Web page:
Follows an old woods road from the top of Elm St. to the VELCO power line easement, roughly paralleling the AT. Where the Heyl trail enters the power line corridor, turn right (north) onto the power line road, leading to Bragg Hill Road near the Goddard Road intersection. Alternatively, a left turn (south) on the power line road reaches an intersection with the AT, which provides a nice loop back to near the top of Elm Street. There are views south to Wilder from this road, just beyond the AT junction. The Elm Street trailhead has room for only a couple of cars. There is essentially no parking on Bragg Hill Road – please do not block the powerline access road.
William Tucker Trail [Map]
For many years, one of the more popular AT access points. The trailhead is on a privately maintained driveway just past the end of town-maintained Happy Hill Road. The blue-blazed trail soon branches left off the driveway, and then passes around a Forest Service gate. An easy ascent leads past three ponds that source Bragg Brook then over a saddle, shortly after which the trail merges with the AT southbound (turn left for northbound). Limited parking and a turnaround are at the upper end of Happy Hill Road.
Cossingham Road [Map]
This class 4 road provides a connection between Bragg Hill Road and the Appalachian Trail. There is no parking along Bragg Hill Road, but an interesting loop walk begins at the Happy Hill trailhead, where there is room for a few cars. The 3.1 mi. long route is enjoyable in either direction, using the William Tucker Trail, then AT northbound to its intersection with the Cossingham Road (Class4) high point, which is followed down to Bragg Hill Road. Close the loop by hiking a short distance up Bragg Hill Road, and then Happy Hill Road back to the starting point.
Burton Woods Road [Map]
The old Burton Woods Road runs from Bragg Hill Road over a saddle then down into the Podunk Brook drainage, a tributary of the White River. The class 4 road provides access to Parkhurst Cemetery, interesting cellar holes and other evidence of prior settlement, plus a variety of other trails including the AT. Leaving Bragg Hill Road, the route uphill is wet and rough in places. Shortly after the high point, it descends and passes a hunting cabin, before intersecting with Sue Spaulding Road (from the NW) at 1.2 mi. from the trailhead. About 0.5 mi. beyond, Town Highway 51 cuts off steeply uphill to the east. (Just above the junction on the left side of TH-51 is Parkhurst Cemetery, active 1826 to 1873; the AT is about 0.2 mi. further on that connector path. ) Back on Burton Woods Road, just after the junction it bends to the right (south), heading downhill to an intersection with the AT at 0.7 mi. from TH-51 (keep a sharp eye for this). Continuing, Burton Woods Road crosses 2 wooden bridges, crosses the AT again, and then ends at class 4 Illsley Road. A short distance to the right of this junction, Illsley Road intersects Podunk Road (driveable), which eventually leads down to West Hartford village. Total length is 2.7 mi. including the 0.1 mi on Illsley Road connecting to Podunk Road). Note that there is presently no parking at the Bragg Hill trailhead.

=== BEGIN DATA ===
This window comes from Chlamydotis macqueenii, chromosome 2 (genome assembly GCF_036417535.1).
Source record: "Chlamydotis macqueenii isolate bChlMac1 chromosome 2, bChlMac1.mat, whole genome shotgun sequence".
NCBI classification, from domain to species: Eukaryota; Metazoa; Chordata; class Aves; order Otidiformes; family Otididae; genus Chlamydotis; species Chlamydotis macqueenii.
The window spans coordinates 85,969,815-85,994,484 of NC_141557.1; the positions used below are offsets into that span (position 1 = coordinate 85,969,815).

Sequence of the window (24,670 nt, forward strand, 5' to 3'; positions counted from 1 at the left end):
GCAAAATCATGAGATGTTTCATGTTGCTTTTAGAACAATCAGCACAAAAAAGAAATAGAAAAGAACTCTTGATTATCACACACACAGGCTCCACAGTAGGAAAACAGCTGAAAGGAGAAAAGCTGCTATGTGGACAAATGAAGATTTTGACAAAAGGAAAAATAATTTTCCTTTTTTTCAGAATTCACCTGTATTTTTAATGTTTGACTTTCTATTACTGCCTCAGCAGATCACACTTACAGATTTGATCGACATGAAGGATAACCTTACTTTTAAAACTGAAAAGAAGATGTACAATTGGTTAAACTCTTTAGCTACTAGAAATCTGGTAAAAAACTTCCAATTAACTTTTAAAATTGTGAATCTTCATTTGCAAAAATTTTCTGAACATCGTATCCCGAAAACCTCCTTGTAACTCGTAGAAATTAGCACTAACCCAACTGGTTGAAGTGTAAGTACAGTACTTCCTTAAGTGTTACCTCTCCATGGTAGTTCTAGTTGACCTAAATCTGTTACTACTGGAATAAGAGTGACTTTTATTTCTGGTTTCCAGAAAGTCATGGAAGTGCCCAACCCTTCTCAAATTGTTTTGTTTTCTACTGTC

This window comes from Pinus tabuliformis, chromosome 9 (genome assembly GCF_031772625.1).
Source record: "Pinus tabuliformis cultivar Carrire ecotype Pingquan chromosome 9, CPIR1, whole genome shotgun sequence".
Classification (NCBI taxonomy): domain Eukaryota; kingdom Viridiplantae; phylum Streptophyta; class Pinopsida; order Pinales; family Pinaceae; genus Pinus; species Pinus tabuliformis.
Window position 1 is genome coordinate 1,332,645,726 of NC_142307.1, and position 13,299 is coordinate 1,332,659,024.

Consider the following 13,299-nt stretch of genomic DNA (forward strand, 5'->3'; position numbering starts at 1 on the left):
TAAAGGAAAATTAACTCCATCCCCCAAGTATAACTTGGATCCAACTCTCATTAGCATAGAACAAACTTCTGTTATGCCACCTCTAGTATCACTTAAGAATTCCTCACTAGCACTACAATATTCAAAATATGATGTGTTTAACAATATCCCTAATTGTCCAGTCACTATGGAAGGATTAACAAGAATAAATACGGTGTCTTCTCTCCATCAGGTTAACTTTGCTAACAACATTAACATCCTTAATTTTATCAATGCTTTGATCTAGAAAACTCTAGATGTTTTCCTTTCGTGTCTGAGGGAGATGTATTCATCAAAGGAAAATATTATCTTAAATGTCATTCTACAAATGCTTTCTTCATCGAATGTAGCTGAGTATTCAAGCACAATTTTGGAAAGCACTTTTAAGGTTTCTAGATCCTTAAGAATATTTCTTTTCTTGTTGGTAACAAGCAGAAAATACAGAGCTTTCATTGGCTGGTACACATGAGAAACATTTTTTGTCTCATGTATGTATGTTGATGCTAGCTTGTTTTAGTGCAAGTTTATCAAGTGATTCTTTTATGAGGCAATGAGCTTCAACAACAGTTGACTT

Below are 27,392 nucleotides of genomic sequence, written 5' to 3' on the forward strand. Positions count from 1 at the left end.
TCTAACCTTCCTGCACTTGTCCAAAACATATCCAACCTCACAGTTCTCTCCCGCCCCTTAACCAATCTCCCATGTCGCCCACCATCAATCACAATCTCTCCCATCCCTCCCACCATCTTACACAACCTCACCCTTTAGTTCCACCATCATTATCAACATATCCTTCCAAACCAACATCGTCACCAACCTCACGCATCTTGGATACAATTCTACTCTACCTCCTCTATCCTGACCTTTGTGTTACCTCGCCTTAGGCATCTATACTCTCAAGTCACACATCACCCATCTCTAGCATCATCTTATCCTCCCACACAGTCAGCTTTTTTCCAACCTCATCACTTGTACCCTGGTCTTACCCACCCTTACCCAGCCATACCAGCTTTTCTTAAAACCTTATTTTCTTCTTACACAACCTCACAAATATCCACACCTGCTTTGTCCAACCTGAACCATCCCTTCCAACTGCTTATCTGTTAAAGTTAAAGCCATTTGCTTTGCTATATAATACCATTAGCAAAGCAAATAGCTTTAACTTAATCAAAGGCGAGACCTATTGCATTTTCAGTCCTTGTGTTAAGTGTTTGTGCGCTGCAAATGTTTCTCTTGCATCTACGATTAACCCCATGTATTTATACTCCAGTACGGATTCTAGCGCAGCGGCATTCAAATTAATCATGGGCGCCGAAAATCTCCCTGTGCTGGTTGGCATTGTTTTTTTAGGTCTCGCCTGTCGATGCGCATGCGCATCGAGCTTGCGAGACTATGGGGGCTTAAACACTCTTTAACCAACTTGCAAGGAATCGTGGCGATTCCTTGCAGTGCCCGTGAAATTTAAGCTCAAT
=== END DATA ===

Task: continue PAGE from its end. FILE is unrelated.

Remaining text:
Town Highway 51 [Map]
TH-51 is an old (Class 4) town road providing a short (about 0.2 mi.) but important link between Burton Woods Road and the AT, which it meets in a small clearing recenty called Meadow Junction (also called Five Corners). This is a beautiful walk, passing several old cellar holes and stone walls. Parkhurst Cemetery is near the junction with Burton Woods Road. TH-51 is useful for loop walks including a segment of the AT and Burton Woods Road.
South of Beaver Meadow Road
Lower Bill Ballard Trail [Map] [TrailFinder]